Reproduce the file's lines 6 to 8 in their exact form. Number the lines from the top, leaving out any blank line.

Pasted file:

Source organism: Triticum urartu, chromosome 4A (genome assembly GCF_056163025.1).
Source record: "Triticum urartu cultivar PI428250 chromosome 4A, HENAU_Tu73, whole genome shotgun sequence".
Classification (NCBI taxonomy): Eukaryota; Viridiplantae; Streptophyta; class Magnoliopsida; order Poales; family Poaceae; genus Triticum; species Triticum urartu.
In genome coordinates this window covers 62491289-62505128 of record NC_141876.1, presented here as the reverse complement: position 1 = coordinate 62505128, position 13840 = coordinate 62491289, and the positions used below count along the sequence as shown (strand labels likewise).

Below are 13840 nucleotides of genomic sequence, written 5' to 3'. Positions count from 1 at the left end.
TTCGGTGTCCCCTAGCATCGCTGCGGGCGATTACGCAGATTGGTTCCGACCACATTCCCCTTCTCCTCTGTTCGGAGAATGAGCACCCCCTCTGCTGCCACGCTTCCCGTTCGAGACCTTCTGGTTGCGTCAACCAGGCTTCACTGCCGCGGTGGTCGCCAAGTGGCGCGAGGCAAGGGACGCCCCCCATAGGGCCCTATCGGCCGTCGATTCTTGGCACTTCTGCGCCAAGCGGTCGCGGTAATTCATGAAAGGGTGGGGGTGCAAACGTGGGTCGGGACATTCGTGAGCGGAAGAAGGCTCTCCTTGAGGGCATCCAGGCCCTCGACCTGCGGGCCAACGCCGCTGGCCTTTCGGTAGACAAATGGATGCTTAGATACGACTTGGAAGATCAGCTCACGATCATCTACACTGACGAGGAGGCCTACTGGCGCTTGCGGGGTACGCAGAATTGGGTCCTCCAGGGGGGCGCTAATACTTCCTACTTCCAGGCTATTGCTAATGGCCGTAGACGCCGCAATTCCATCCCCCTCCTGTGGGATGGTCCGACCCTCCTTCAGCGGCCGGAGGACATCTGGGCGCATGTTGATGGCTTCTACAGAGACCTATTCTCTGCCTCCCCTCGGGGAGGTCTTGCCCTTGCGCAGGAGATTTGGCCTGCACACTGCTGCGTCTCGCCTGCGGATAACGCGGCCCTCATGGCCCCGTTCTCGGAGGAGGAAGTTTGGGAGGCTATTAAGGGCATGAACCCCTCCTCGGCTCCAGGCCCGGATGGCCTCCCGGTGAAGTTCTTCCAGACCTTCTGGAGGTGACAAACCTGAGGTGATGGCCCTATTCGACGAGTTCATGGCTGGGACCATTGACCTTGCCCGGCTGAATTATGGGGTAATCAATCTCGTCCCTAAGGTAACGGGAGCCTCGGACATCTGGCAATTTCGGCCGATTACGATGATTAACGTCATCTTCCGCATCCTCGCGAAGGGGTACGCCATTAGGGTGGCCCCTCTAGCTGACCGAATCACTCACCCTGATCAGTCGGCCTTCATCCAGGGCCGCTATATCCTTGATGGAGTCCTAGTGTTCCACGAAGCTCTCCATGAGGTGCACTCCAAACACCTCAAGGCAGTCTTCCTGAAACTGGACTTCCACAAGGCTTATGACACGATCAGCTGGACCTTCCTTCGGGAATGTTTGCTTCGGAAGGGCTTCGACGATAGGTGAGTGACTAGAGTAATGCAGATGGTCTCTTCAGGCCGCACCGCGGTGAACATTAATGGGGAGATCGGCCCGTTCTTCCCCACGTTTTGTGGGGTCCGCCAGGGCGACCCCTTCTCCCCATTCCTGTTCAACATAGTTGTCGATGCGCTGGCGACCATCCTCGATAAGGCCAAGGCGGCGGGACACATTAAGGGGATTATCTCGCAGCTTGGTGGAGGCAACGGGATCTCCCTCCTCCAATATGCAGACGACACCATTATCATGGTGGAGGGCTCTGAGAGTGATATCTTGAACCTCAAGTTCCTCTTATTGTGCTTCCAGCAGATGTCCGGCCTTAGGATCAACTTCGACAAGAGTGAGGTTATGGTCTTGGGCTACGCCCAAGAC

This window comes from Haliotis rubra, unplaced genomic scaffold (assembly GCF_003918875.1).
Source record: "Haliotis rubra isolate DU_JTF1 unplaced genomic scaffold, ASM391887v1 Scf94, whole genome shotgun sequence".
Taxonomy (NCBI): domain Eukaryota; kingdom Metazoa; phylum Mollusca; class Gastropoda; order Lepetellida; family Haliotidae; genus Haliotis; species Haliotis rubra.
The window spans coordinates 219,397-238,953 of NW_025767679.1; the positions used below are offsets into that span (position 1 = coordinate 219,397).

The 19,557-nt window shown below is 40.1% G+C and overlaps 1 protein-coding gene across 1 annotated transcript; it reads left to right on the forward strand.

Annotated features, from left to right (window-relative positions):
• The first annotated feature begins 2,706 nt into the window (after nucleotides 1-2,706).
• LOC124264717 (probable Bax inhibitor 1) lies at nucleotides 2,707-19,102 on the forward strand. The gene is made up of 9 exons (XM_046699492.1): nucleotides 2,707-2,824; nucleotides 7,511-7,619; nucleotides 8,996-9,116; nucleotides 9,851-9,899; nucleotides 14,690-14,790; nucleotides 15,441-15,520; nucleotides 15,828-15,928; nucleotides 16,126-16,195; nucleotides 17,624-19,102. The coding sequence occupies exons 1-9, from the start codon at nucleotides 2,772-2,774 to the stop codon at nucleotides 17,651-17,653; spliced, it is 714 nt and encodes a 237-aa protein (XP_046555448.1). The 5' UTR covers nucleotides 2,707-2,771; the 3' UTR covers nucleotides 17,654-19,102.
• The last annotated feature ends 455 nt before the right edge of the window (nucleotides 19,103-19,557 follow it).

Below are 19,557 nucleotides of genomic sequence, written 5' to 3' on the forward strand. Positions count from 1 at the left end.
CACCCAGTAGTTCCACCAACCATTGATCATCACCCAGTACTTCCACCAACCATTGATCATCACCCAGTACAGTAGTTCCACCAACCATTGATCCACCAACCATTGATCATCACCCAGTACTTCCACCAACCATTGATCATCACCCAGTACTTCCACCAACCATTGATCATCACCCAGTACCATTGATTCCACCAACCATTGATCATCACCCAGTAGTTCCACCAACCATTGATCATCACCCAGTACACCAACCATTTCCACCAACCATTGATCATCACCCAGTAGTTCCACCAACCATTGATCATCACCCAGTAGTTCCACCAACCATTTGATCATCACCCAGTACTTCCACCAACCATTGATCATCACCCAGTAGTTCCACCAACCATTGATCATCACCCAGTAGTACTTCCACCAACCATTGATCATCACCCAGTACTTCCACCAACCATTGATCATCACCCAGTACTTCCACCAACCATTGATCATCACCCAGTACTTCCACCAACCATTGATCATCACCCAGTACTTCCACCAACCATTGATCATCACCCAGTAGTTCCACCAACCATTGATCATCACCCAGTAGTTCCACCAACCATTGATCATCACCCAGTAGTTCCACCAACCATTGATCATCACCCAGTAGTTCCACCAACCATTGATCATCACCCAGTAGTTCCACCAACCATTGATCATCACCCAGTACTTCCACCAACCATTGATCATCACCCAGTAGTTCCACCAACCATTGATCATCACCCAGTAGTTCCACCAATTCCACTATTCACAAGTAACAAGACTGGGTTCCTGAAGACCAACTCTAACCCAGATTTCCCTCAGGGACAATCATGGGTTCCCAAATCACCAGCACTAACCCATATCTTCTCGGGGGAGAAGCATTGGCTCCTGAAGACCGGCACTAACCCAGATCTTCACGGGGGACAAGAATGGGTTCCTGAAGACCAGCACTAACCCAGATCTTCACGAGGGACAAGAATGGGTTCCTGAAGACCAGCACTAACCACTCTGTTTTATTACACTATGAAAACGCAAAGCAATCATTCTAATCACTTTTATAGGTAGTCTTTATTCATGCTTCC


TTCGGTGTCCCCTAGCATCGCTGCGGGCGATTACGCAGATTGGTTCCGACCACATTCCCCTTCTCCTCTGTTCGGAGAATGAGCACCCCCTCTGCTGCCACGCTTCCCGTTCGAGACCTTCTGGTTGCGTCAACCAGGCTTCACTGCCGCGGTGGTCGCCAAGTGGCGCGAGGCAAGGGACGCCCCCCATAGGGCCCTATCGGCCGTCGATTCTTGGCACTTCTGCGCCAAGCGGTCGCGGTAATTCATGAAAGGGTGGGGGTGCAAACGTGGGTCGGGACATTCGTGAGCGGAAGAAGGCTCTCCTTGAGGGCATCCAGGCCCTCGACCTGCGGGCCAACGCCGCTGGCCTTTCGGTAGACAAATGGATGCTTAGATACGACTTGGAAGATCAGCTCACGATCATCTACACTGACGAGGAGGCCTACTGGCGCTTGCGGGGTACGCAGAATTGGGTCCTCCAGGGGGGCGCTAATACTTCCTACTTCCAGGCTATTGCTAATGGCCGTAGACGCCGCAATTCCATCCCCCTCCTGTGGGATGGTCCGACCCTCCTTCAGCGGCCGGAGGACATCTGGGCGCATGTTGATGGCTTCTACAGAGACCTATTCTCTGCCTCCCCTCGGGGAGGTCTTGCCCTTGCGCAGGAGATTTGGCCTGCACACTGCTGCGTCTCGCCTGCGGATAACGCGGCCCTCATGGCCCCGTTCTCGGAGGAGGAAGTTTGGGAGGCTATTAAGGGCATGAACCCCTCCTCGGCTCCAGGCCCGGATGGCCTCCCGGTGAAGTTCTTCCAGACCTTCTGGAGGTGACAAACCTGAGGTGATGGCCCTATTCGACGAGTTCATGGCTGGGACCATTGACCTTGCCCGGCTGAATTATGGGGTAATCAATCTCGTCCCTAAGGTAACGGGAGCCTCGGACATCTGGCAATTTCGGCCGATTACGATGATTAACGTCATCTTCCGCATCCTCGCGAAGGGGTACGCCATTAGGGTGGCCCCTCTAGCTGACCGAATCACTCACCCTGATCAGTCGGCCTTCATCCAGGGCCGCTATATCCTTGATGGAGTCCTAGTGTTCCACGAAGCTCTCCATGAGGTGCACTCCAAACACCTCAAGGCAGTCTTCCTGAAACTGGACTTCCACAAGGCTTATGACACGATCAGCTGGACCTTCCTTCGGGAATGTTTGCTTCGGAAGGGCTTCGACGATAGGTGAGTGACTAGAGTAATGCAGATGGTCTCTTCAGGCCGCACCGCGGTGAACATTAATGGGGAGATCGGCCCGTTCTTCCCCACGTTTTGTGGGGTCCGCCAGGGCGACCCCTTCTCCCCATTCCTGTTCAACATAGTTGTCGATGCGCTGGCGACCATCCTCGATAAGGCCAAGGCGGCGGGACACATTAAGGGGATTATCTCGCAGCTTGGTGGAGGCAACGGGATCTCCCTCCTCCAATATGCAGACGACACCATTATCATGGTGGAGGGCTCTGAGAGTGATATCTTGAACCTCAAGTTCCTCTTATTGTGCTTCCAGCAGATGTCCGGCCTTAGGATCAACTTCGACAAGAGTGAGGTTATGGTCTTGGGCTACGCCCAAGAC

This window comes from Haliotis rubra, unplaced genomic scaffold (assembly GCF_003918875.1).
Source record: "Haliotis rubra isolate DU_JTF1 unplaced genomic scaffold, ASM391887v1 Scf94, whole genome shotgun sequence".